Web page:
Joined: 20 Jan 2005
Posts: 55
Location: Madison, Wisconsin

PostPosted: Wed Feb 25, 2009 1:28 am    Post subject: Reply with quote

Glen, that's a good point. Slide it out to the main ones & just GG it from there. As long as I use my better tripod I should be able to swap the GG & roll back without wiggling it.

Now the other problem I have, it seems kind of silly, but I can't get the flange to budge to get it off of the 4x5 lens board. It was screwed on but even after those three screws are out, I can't get it to budge around the shutter.

Anyone got some tips?

William
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glennfromwy



Joined: 29 Nov 2001
Posts: 903
Location: S.W. Wyoming

PostPosted: Wed Feb 25, 2009 1:43 am    Post subject: Reply with quote

I'm a bit unclear about your description of the mount. Is tthe flange on the backside of the board? The Supermatic shutter normally had a locating (anti rotation) pin on the back side. If this is the case, and the flange was screw mounted on the back of the board, it will be a bit tricky to remove it. What I've done with similar situations is to use a pair of needle nose pliers with the tips ground thinner. Put the tips into two of the screw holes, push in a little, and twist. It should turn and screw off. I take those little pins out of the back of the shutter.
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Glenn

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wlewisiii



Joined: 20 Jan 2005
Posts: 55
Location: Madison, Wisconsin

PostPosted: Wed Feb 25, 2009 2:04 am    Post subject: Reply with quote

Thank you for the reminder about the pin. I was trying to twist the front and getting nowhere but with the end of a needlenose in the screw holes in the flange while holding the board got it going. It was a tight fit so it took a bit of persuading...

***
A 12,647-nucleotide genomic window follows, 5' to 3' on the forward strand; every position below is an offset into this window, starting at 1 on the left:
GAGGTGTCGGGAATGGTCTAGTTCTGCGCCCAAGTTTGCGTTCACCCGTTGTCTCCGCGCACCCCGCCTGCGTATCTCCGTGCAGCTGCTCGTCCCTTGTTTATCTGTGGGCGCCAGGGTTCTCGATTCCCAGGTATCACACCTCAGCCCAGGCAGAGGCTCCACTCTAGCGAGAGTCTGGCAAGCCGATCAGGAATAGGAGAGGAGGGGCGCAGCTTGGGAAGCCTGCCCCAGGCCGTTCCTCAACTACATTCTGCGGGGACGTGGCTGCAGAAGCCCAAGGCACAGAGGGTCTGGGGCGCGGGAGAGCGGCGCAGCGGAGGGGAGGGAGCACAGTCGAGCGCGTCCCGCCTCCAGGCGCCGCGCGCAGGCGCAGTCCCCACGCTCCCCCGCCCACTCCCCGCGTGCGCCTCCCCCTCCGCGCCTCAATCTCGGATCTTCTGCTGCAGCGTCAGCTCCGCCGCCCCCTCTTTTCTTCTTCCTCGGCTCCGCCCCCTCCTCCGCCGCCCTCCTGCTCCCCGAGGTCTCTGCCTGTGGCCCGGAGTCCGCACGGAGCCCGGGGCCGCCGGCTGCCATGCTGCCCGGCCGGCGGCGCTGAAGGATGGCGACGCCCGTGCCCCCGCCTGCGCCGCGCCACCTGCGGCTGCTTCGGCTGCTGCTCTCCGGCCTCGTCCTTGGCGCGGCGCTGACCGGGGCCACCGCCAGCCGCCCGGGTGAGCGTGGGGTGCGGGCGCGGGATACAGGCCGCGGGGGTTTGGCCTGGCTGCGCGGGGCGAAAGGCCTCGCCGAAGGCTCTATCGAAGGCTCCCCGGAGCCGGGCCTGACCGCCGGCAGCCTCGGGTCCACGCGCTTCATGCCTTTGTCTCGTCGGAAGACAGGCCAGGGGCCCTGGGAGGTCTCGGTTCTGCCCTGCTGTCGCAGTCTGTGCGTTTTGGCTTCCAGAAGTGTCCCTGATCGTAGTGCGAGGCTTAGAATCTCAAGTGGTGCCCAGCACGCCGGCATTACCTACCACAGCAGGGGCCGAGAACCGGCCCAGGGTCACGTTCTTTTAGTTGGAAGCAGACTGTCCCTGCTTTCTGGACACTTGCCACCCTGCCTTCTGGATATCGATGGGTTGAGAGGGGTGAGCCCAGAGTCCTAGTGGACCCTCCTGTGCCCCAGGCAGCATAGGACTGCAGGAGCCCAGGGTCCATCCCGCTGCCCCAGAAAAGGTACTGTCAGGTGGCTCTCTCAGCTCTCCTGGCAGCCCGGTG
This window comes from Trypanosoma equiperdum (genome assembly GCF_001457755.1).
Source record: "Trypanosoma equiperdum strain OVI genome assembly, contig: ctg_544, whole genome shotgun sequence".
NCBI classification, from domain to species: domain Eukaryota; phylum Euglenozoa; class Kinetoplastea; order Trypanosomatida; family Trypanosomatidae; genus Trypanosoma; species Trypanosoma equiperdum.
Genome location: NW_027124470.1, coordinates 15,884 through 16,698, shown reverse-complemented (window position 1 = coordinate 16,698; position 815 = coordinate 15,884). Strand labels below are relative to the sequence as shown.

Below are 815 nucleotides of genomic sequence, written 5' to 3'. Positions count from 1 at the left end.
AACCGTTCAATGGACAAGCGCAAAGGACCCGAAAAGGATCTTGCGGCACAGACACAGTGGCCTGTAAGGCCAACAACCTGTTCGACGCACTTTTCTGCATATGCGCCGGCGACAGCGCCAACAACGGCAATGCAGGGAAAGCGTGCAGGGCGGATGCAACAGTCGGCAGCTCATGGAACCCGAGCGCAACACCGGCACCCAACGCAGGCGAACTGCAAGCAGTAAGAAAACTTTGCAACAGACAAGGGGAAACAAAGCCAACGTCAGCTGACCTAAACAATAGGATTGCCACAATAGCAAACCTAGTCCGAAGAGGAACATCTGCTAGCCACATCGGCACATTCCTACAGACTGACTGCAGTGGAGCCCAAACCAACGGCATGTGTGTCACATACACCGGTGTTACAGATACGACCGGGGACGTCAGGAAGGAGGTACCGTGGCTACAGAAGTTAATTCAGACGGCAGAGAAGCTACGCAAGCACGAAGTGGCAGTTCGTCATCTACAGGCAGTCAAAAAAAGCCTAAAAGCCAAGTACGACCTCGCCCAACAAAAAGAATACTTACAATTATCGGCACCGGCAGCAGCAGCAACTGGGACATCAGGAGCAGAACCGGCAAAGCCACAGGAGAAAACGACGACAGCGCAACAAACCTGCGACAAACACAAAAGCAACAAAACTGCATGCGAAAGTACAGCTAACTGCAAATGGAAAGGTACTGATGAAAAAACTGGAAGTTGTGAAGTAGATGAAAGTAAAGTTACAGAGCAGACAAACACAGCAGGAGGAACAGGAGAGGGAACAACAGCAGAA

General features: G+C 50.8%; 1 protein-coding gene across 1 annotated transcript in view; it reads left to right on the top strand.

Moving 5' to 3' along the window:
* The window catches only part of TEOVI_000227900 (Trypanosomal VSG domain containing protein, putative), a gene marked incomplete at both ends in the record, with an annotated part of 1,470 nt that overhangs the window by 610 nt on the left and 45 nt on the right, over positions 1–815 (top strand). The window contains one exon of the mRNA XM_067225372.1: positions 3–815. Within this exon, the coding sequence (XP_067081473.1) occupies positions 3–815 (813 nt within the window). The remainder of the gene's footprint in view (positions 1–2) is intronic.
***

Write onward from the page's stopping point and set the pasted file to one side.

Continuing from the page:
Now I just need to find an appropriate lens board. All I can ever find are Pacemaker type and then to get one with a big enough hole... Argh

William
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Les



Joined: 09 May 2001
Posts: 2682
Location: Detroit, MI

PostPosted: Wed Feb 25, 2009 3:03 am    Post subject: Reply with quote

While I know it's abit late, but I just discovered a very nice way of removing old cells from shutters and flanges from lensboards/shutters with that infernal locating pin....

double sided foam tape.

I've used needle nose pliers, I even have a pair of spanner wrenches for taking off retaining rings and the occasional element ring. But I've had my fair share slip and dig a trench in, at best the lens board, at worst the rear cell or shutter.

I found two small strips of foam tape put down on the formica workbench (read kitchen counter) and I press the lens cell/ flange on the tape and then twist.

It's worked every time. The only trouble I've had was the flange (the flat one with screw holes) had a bit too much surface area and was a slightly difficult to get off the counter!
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glennfromwy



Joined: 29 Nov 2001
Posts: 903
Location: S.W. Wyoming

PostPosted: Wed Feb 25, 2009 4:36 am    Post subject: Reply with quote

Good idea, Les. I use all kinds of home brew friction tools for removing lens element rings. One of my favorites is a 3" long piece of heater hose.
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Glenn